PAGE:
California Voters to Gov. Brown: Stop Yanking Us Around


Take a note: Voters apparently have a dim view of being coerced into raising taxes.

Like the blonde chick in a slasher film: pretty and doomed.

A Field Poll of California voters finds that a majority of them – both Democratic and Republican – do not like the way Gov. Jerry Brown is triggering cuts to education in the fall if a tax initiative fails to pass in November. Via the Associated Press:

Nearly three-quarters of California voters oppose the automatic, midyear spending reductions that would balance the state budget if a November ballot initiative to raise taxes fails, according to a new Field Poll.

Seventy-two percent of registered voters, including wide majorities of Democrats and Republicans, oppose the measure, a central part of California's recently enacted budget, according to the poll.

The budget relies on $8.5 billion in revenue from Gov. Jerry Brown's proposal to raise the state sales tax and income taxes on California's highest earners, and it threatens to cut education spending if the initiative fails.

Opposition to the so-called "trigger cuts" is greatest among Democrats—79 percent—but 68 percent of independent voters and 65 percent of Republicans also oppose it, according to the poll.

The reason, poll director Mark DiCamillo explains, is because education spending in California is actually popular. That Brown triggered the cuts specifically to foster grudging support of the tax increase seems fairly apparent to voters.

Less apparent to voters is the problem of California's growing budget deficit: According to the Field Poll, 37 percent of voters say Brown's budget cuts go too far, up from 27 percent last year (even though, if the tax passes, education funding will be increased (pdf) by 14 percent). Take a load of this final quote, which perfectly encapsulates this struggle in a nutshell:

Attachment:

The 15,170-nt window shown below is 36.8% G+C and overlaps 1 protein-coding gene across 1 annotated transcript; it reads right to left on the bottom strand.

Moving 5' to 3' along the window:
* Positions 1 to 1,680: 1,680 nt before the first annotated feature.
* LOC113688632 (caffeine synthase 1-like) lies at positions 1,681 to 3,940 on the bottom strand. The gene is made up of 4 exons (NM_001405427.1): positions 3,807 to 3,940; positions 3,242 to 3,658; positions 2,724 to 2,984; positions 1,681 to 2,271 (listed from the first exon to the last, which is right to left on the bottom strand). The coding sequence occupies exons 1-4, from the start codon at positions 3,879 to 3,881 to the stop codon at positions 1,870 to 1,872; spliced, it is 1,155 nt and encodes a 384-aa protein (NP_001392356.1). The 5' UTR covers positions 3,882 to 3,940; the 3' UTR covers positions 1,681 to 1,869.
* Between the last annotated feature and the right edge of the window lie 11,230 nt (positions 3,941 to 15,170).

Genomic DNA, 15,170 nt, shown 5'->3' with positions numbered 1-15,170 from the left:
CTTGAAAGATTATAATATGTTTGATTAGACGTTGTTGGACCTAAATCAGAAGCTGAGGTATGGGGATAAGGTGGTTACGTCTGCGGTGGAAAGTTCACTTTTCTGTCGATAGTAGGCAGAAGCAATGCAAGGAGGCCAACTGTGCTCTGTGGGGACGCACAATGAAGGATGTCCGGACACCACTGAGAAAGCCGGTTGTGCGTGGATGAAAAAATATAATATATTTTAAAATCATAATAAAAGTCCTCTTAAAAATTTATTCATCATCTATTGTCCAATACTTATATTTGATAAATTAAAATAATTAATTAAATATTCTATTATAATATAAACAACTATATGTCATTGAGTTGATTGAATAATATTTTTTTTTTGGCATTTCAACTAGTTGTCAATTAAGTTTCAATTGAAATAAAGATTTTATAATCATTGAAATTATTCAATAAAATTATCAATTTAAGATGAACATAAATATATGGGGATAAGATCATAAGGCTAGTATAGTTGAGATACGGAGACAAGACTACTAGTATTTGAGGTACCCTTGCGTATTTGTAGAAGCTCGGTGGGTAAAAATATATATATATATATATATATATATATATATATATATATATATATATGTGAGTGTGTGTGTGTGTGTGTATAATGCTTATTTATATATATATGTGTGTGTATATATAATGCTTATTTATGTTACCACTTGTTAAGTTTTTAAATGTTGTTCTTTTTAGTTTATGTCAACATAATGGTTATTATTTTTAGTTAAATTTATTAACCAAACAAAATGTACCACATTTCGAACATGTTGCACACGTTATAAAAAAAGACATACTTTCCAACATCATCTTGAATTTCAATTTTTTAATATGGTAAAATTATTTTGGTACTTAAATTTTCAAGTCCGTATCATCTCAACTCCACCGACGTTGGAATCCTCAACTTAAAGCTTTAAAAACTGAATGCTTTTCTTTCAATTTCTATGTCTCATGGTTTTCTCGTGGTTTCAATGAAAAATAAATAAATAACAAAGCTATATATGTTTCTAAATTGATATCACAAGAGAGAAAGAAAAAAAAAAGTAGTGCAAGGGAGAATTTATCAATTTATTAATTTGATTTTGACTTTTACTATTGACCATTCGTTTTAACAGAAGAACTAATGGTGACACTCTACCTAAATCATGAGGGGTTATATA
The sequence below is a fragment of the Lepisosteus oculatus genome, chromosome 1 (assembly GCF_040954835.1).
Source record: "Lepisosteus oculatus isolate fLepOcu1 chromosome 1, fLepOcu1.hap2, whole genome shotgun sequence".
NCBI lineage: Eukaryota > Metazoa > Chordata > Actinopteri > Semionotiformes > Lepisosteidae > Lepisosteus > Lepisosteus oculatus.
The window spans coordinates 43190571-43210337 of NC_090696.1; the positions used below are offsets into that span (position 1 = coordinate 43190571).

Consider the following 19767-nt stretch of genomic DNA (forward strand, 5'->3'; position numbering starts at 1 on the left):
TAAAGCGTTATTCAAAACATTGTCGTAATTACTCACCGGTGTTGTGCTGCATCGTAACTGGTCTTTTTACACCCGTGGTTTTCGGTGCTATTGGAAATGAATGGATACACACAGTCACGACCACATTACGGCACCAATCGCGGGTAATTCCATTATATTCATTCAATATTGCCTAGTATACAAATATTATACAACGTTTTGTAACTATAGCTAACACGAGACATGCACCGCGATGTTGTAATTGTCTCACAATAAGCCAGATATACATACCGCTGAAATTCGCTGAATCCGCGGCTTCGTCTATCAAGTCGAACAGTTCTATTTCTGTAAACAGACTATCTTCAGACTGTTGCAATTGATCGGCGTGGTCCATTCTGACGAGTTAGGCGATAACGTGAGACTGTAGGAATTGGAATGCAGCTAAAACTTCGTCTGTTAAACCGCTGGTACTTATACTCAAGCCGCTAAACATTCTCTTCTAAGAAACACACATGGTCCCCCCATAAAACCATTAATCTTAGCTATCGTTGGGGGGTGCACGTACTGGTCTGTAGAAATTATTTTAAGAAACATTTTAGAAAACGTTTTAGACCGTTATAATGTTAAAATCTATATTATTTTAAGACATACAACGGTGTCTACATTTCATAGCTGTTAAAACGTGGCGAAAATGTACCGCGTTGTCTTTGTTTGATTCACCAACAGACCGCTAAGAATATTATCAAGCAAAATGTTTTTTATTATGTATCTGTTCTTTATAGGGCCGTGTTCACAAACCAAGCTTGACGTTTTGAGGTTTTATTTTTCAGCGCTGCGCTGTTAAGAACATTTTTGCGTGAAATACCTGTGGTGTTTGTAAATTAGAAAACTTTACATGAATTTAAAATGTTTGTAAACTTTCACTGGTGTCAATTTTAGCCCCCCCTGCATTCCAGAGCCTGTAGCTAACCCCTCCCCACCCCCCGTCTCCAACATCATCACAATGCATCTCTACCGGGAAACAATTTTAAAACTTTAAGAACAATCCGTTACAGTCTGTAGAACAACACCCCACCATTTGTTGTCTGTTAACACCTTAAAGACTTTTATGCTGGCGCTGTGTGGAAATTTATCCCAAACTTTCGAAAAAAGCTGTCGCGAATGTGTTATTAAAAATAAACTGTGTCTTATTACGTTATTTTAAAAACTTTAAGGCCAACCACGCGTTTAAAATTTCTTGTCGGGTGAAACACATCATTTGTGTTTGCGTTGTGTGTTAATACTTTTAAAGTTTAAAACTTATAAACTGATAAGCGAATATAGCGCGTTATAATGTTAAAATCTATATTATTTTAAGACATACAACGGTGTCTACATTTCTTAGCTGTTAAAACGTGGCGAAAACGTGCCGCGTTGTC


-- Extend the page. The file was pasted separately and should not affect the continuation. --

Among those worried for the state is Mary Hildebrand, a retired elementary school teacher from Manteca. The 80-year-old Republican opposes raising taxes, but she also opposes the use of trigger cuts. "I don't see what can be cut, either," she said. "We hired people to figure those things out. They should be working on it."

Don't raise taxes but don't cut anything. What happened to those people we hired to figure out how to fix the deficit without raising taxes or cutting anything (like my pension)? Where are those smart government elites who will figure it all out for us?

Another Field Poll question takes a look at whether Brown's high-speed rail proposal (initial bonds for which may be voted on tomorrow) threatens the passage of the tax increase. The answer is: yes. Via The Sacramento Bee:

A fifth of likely voters who support Brown's proposal to raise taxes say they would be less likely to support it if the Legislature appropriates money for high-speed rail, the Field Poll found.

Lawmakers are expected to act on the $68 billion project today or Friday. Fifty-six percent of likely voters oppose the project, according to the poll.

"Here you have an unpopular, multibillion-dollar long-term project kind of rearing its head in the middle of this budget-cutting," poll director Mark DiCamillo said. "It undercuts that whole message, and that's really what's jeopardizing the Brown measure."

As I've mentioned before, the attack ads against the tax increase are going to be brutal come the fall if that train is funded. I've been looking to see if there is any growing will out there to try to recall Gov. Brown as yet, but the most I've discovered are a couple of Facebook pages with not that many likes.